NASHVILLE, Tenn. — Kings defenseman Rob Scuderi’s eye still looked awful, and the contrite player who inflicted the damage, Brandon Dubinsky of Columbus, found his wallet $10,000 lighter.
That was the backdrop to several other developments. Kings Coach Darryl Sutter called out his young defense following Wednesday’s practice here. And, unrelated, Kings General Manager Dean Lombardi made his second trade since the lockout ended, sending the once-promising Andrei Loktionov to New Jersey for a fifth-round draft pick in 2013.
Just another quiet day for the Stanley Cup champions.
There were indications of other moves. Sutter did more than hint at the potential adjustments if the defense didn’t raise its level. Sutter hit that point when asked about 25-year-old defenseman Andrew Campbell, who was called up earlier in the day from the minors in Manchester, N.H.; defenseman Andrew Bodnarchuk was sent back.
“Hey, we need [Jake] Muzzin and [Alec] Martinez and [Davis] Drewiske to be a lot better players for us,” Sutter said. “Otherwise we’re gonna look at other players. That’s the way I see it.”
What could be the precursor to a bigger move was the small deal between the Stanley Cup finalists. In fact, it was the first trade between Lombardi and one of his early mentors, Lou Lamoriello of the Devils, since Lombardi joined the Kings in 2006.
With the Kings’ logjam at center, there was no fit for Loktionov. They tried to move him last season with minimal interest, and his agent, Igor Larionov, had been wanting a new location for his client for a long time.
Loktionov had three goals and seven points in 39 games with the Kings last season, and his status was reinforced when they did not invite him to training camp after the lockout ended.
“You’ve got the issue that after his contract is up he could go back to Russia,” Lombardi said. “You just try to make the best deal you can.”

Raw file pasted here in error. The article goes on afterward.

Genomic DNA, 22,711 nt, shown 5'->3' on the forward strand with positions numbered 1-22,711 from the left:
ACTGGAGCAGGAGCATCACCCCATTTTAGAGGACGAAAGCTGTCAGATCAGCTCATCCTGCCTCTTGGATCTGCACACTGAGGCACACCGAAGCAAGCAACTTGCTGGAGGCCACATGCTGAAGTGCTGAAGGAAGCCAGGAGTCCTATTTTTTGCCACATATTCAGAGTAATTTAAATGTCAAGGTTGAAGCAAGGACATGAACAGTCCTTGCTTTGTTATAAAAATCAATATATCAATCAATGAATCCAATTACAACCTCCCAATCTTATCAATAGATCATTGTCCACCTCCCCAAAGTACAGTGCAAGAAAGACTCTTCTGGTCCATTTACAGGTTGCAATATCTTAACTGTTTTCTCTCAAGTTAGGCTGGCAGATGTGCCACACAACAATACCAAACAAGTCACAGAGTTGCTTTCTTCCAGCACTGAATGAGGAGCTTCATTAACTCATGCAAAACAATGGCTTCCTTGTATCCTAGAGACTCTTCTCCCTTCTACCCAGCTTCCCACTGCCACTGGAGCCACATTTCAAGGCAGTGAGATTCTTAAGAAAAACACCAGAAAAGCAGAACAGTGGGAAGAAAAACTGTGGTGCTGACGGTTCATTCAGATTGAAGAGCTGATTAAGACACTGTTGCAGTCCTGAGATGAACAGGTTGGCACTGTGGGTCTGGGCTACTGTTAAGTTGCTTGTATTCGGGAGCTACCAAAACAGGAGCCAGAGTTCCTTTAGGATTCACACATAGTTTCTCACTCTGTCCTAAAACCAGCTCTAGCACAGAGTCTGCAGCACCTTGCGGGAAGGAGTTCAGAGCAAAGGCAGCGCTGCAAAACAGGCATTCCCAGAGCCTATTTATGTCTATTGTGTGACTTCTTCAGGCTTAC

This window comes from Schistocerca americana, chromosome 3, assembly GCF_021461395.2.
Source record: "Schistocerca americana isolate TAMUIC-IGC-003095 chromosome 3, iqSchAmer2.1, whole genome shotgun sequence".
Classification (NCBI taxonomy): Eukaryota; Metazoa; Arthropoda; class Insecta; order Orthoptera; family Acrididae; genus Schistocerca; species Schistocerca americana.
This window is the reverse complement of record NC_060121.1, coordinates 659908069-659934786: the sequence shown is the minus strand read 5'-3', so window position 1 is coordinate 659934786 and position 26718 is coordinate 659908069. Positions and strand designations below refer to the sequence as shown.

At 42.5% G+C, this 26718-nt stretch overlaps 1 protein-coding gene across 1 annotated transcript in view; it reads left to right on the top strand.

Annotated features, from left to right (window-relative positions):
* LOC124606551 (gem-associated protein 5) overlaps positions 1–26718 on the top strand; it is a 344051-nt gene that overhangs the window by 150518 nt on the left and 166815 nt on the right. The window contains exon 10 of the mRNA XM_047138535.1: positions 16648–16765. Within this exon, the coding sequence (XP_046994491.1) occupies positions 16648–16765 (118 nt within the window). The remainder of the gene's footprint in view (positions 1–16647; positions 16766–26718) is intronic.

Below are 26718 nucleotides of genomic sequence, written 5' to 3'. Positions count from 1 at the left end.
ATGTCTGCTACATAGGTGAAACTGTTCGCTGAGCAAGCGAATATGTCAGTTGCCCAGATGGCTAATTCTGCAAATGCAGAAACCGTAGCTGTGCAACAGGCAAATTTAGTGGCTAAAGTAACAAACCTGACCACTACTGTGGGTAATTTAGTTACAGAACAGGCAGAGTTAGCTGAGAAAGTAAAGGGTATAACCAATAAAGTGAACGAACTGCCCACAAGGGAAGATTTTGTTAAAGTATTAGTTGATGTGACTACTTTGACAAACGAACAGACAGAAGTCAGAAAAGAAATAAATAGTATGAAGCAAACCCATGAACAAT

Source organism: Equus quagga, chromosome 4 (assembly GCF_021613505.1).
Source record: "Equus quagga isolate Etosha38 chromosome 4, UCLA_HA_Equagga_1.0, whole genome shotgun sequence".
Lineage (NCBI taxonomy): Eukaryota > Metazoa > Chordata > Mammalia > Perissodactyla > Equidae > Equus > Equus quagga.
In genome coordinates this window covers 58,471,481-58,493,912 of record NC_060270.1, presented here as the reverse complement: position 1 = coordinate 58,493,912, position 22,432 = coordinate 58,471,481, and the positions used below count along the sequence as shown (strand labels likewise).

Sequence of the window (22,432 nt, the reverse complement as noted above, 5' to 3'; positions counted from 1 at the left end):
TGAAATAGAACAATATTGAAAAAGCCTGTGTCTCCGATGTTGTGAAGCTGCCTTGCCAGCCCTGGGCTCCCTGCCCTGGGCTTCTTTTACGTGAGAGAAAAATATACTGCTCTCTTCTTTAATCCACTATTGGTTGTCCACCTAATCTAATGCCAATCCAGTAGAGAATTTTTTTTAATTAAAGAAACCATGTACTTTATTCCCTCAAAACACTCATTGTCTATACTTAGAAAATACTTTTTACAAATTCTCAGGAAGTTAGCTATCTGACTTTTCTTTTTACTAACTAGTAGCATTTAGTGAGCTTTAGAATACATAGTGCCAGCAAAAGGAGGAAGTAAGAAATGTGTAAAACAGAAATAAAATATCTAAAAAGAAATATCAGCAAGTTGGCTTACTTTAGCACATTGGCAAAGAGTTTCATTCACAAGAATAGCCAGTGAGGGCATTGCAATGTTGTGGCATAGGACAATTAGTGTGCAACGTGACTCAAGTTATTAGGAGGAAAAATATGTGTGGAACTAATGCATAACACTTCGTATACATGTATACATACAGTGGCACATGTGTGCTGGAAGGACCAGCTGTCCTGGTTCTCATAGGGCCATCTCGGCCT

The Kings have won three times in eight games this season, including Tuesday night at Columbus. Escaping serious injury against the Blue Jackets was Scuderi, who was hit from behind into the end boards by Dubinsky in the second period.
Dubinsky had a telephone hearing with the league and was fined $10,000 — the maximum allowed in the new contract — and was not suspended. He had never been suspended in his career.
“People who know me understand that I’m not that kind of player and I hope he knows that,” Dubinsky told the Columbus Dispatch. “I apologize for hurting him or hitting him that way. It was never my intention for it to happen that way.”
Scuderi, who said Tuesday he felt it was kind of “open season” on some defensemen, said he did not have any lingering effects from the hit.
“Bark’s worse than the bite,” he said. “Looks worse than it is. I’m OK. … I have not seen the hit yet. I know that it probably wasn’t the way 95% of forwards would do it in this league.”
Scuderi said it was the league’s job to determine discipline. His teammate, captain Dustin Brown took issue with the league’s decision not to suspend Dubinsky.
“I thought it was an awful hit,” Brown said. “I don’t know what to say to that, really. I guess I disagree. It’s a dangerous play. That same play probably happens 10 times a game but it’s just a rub-out, not a finishing check. The D [defense] get their face in the glass quite a bit with the new rules.”